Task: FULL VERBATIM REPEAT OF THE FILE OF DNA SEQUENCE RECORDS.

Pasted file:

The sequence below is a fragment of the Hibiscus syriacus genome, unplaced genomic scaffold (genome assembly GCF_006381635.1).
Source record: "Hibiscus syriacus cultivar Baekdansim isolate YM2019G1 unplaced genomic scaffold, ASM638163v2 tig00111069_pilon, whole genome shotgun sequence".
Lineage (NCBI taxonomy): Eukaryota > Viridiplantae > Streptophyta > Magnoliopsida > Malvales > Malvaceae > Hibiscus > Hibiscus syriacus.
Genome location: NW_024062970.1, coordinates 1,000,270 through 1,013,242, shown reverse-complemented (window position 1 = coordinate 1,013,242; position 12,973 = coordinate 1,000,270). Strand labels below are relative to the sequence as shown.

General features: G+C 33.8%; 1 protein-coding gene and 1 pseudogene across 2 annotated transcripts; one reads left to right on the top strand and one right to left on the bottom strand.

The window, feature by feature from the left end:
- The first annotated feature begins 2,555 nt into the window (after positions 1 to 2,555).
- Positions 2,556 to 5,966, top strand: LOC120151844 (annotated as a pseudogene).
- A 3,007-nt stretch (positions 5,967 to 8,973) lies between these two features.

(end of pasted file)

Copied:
The sequence below is a fragment of the Hibiscus syriacus genome, unplaced genomic scaffold (genome assembly GCF_006381635.1).
Source record: "Hibiscus syriacus cultivar Baekdansim isolate YM2019G1 unplaced genomic scaffold, ASM638163v2 tig00111069_pilon, whole genome shotgun sequence".
Lineage (NCBI taxonomy): Eukaryota > Viridiplantae > Streptophyta > Magnoliopsida > Malvales > Malvaceae > Hibiscus > Hibiscus syriacus.
Genome location: NW_024062970.1, coordinates 1,000,270 through 1,013,242, shown reverse-complemented (window position 1 = coordinate 1,013,242; position 12,973 = coordinate 1,000,270). Strand labels below are relative to the sequence as shown.

General features: G+C 33.8%; 1 protein-coding gene and 1 pseudogene across 2 annotated transcripts; one reads left to right on the top strand and one right to left on the bottom strand.

The window, feature by feature from the left end:
- The first annotated feature begins 2,555 nt into the window (after positions 1 to 2,555).
- Positions 2,556 to 5,966, top strand: LOC120151844 (annotated as a pseudogene).
- A 3,007-nt stretch (positions 5,967 to 8,973) lies between these two features.